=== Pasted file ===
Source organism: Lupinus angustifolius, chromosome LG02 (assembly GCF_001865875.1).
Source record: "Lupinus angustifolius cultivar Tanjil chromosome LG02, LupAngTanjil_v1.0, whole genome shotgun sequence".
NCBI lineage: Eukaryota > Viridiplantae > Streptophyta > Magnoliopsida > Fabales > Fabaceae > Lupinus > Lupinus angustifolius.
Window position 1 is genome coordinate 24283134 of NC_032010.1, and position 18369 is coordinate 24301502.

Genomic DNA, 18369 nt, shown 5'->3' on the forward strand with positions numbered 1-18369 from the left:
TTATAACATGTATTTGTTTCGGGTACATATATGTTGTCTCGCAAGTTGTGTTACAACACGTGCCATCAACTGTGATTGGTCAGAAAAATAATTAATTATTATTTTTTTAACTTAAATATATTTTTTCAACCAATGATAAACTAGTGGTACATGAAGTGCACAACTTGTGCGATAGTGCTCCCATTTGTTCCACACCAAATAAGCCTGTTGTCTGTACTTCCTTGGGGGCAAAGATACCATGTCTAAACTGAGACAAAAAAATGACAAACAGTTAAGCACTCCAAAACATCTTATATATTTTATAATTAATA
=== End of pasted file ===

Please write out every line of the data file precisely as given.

Source organism: Lupinus angustifolius, chromosome LG02 (assembly GCF_001865875.1).
Source record: "Lupinus angustifolius cultivar Tanjil chromosome LG02, LupAngTanjil_v1.0, whole genome shotgun sequence".
NCBI lineage: Eukaryota > Viridiplantae > Streptophyta > Magnoliopsida > Fabales > Fabaceae > Lupinus > Lupinus angustifolius.
Window position 1 is genome coordinate 24283134 of NC_032010.1, and position 18369 is coordinate 24301502.

Genomic DNA, 18369 nt, shown 5'->3' on the forward strand with positions numbered 1-18369 from the left:
TTATAACATGTATTTGTTTCGGGTACATATATGTTGTCTCGCAAGTTGTGTTACAACACGTGCCATCAACTGTGATTGGTCAGAAAAATAATTAATTATTATTTTTTTAACTTAAATATATTTTTTCAACCAATGATAAACTAGTGGTACATGAAGTGCACAACTTGTGCGATAGTGCTCCCATTTGTTCCACACCAAATAAGCCTGTTGTCTGTACTTCCTTGGGGGCAAAGATACCATGTCTAAACTGAGACAAAAAAATGACAAACAGTTAAGCACTCCAAAACATCTTATATATTTTATAATTAATA